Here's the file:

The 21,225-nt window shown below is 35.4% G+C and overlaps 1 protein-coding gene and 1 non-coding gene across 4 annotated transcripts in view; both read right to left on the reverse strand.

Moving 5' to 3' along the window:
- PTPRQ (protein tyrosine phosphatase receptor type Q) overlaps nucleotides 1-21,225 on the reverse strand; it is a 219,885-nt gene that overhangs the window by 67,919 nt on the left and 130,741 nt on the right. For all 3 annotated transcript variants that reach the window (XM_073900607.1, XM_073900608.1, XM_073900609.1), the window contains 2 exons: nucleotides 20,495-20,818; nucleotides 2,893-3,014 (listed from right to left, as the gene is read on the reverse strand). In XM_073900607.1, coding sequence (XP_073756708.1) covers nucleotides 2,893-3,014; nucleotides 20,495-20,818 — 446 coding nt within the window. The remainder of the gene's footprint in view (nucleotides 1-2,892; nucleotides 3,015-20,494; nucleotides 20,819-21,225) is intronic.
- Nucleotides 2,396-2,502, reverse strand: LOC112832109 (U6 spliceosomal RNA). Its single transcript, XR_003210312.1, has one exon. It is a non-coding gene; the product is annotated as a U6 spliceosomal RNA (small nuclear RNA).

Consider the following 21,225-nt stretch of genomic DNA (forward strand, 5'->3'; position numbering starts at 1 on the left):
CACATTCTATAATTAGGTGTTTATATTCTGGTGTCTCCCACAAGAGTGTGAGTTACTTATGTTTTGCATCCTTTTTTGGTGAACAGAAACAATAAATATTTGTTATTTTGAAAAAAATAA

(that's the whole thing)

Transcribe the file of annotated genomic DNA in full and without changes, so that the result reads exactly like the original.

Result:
The 21,225-nt window shown below is 35.4% G+C and overlaps 1 protein-coding gene and 1 non-coding gene across 4 annotated transcripts in view; both read right to left on the reverse strand.

Moving 5' to 3' along the window:
- PTPRQ (protein tyrosine phosphatase receptor type Q) overlaps nucleotides 1-21,225 on the reverse strand; it is a 219,885-nt gene that overhangs the window by 67,919 nt on the left and 130,741 nt on the right. For all 3 annotated transcript variants that reach the window (XM_073900607.1, XM_073900608.1, XM_073900609.1), the window contains 2 exons: nucleotides 20,495-20,818; nucleotides 2,893-3,014 (listed from right to left, as the gene is read on the reverse strand). In XM_073900607.1, coding sequence (XP_073756708.1) covers nucleotides 2,893-3,014; nucleotides 20,495-20,818 — 446 coding nt within the window. The remainder of the gene's footprint in view (nucleotides 1-2,892; nucleotides 3,015-20,494; nucleotides 20,819-21,225) is intronic.
- Nucleotides 2,396-2,502, reverse strand: LOC112832109 (U6 spliceosomal RNA). Its single transcript, XR_003210312.1, has one exon. It is a non-coding gene; the product is annotated as a U6 spliceosomal RNA (small nuclear RNA).

Consider the following 21,225-nt stretch of genomic DNA (forward strand, 5'->3'; position numbering starts at 1 on the left):
CACATTCTATAATTAGGTGTTTATATTCTGGTGTCTCCCACAAGAGTGTGAGTTACTTATGTTTTGCATCCTTTTTTGGTGAACAGAAACAATAAATATTTGTTATTTTGAAAAAAATAA